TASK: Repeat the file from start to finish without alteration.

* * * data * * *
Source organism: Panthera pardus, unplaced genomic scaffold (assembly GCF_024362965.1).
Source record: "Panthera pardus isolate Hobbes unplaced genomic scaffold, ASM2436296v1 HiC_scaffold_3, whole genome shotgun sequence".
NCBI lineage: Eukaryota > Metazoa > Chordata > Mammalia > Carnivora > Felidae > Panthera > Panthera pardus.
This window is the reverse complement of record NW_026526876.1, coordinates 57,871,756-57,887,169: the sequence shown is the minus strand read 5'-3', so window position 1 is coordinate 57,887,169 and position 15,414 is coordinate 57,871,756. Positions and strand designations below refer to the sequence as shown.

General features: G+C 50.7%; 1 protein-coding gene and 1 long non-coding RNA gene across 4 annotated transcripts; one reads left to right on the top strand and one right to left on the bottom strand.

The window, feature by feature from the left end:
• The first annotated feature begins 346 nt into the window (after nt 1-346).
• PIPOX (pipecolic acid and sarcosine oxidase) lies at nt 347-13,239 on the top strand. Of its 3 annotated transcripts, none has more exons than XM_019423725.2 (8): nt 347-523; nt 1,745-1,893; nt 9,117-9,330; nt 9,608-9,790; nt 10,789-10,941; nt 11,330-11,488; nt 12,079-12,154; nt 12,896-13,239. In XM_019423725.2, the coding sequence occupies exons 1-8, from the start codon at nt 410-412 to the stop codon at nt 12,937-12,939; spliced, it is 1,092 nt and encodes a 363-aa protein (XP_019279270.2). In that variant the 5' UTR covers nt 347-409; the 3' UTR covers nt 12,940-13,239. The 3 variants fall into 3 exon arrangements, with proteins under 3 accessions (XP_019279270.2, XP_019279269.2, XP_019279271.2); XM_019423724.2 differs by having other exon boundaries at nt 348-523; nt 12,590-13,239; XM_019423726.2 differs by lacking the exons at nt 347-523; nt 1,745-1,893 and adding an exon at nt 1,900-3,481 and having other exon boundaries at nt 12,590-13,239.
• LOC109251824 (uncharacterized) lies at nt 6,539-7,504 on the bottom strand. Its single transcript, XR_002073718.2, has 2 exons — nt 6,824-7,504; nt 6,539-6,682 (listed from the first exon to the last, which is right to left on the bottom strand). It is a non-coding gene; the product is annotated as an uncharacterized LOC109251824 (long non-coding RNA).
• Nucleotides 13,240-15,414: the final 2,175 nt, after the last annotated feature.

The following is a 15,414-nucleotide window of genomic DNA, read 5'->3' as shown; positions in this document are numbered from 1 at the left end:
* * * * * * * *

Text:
Source organism: Panthera pardus, unplaced genomic scaffold (assembly GCF_024362965.1).
Source record: "Panthera pardus isolate Hobbes unplaced genomic scaffold, ASM2436296v1 HiC_scaffold_3, whole genome shotgun sequence".
NCBI lineage: Eukaryota > Metazoa > Chordata > Mammalia > Carnivora > Felidae > Panthera > Panthera pardus.
This window is the reverse complement of record NW_026526876.1, coordinates 57,871,756-57,887,169: the sequence shown is the minus strand read 5'-3', so window position 1 is coordinate 57,887,169 and position 15,414 is coordinate 57,871,756. Positions and strand designations below refer to the sequence as shown.

General features: G+C 50.7%; 1 protein-coding gene and 1 long non-coding RNA gene across 4 annotated transcripts; one reads left to right on the top strand and one right to left on the bottom strand.

The window, feature by feature from the left end:
• The first annotated feature begins 346 nt into the window (after nt 1-346).
• PIPOX (pipecolic acid and sarcosine oxidase) lies at nt 347-13,239 on the top strand. Of its 3 annotated transcripts, none has more exons than XM_019423725.2 (8): nt 347-523; nt 1,745-1,893; nt 9,117-9,330; nt 9,608-9,790; nt 10,789-10,941; nt 11,330-11,488; nt 12,079-12,154; nt 12,896-13,239. In XM_019423725.2, the coding sequence occupies exons 1-8, from the start codon at nt 410-412 to the stop codon at nt 12,937-12,939; spliced, it is 1,092 nt and encodes a 363-aa protein (XP_019279270.2). In that variant the 5' UTR covers nt 347-409; the 3' UTR covers nt 12,940-13,239. The 3 variants fall into 3 exon arrangements, with proteins under 3 accessions (XP_019279270.2, XP_019279269.2, XP_019279271.2); XM_019423724.2 differs by having other exon boundaries at nt 348-523; nt 12,590-13,239; XM_019423726.2 differs by lacking the exons at nt 347-523; nt 1,745-1,893 and adding an exon at nt 1,900-3,481 and having other exon boundaries at nt 12,590-13,239.
• LOC109251824 (uncharacterized) lies at nt 6,539-7,504 on the bottom strand. Its single transcript, XR_002073718.2, has 2 exons — nt 6,824-7,504; nt 6,539-6,682 (listed from the first exon to the last, which is right to left on the bottom strand). It is a non-coding gene; the product is annotated as an uncharacterized LOC109251824 (long non-coding RNA).
• Nucleotides 13,240-15,414: the final 2,175 nt, after the last annotated feature.

The following is a 15,414-nucleotide window of genomic DNA, read 5'->3' as shown; positions in this document are numbered from 1 at the left end: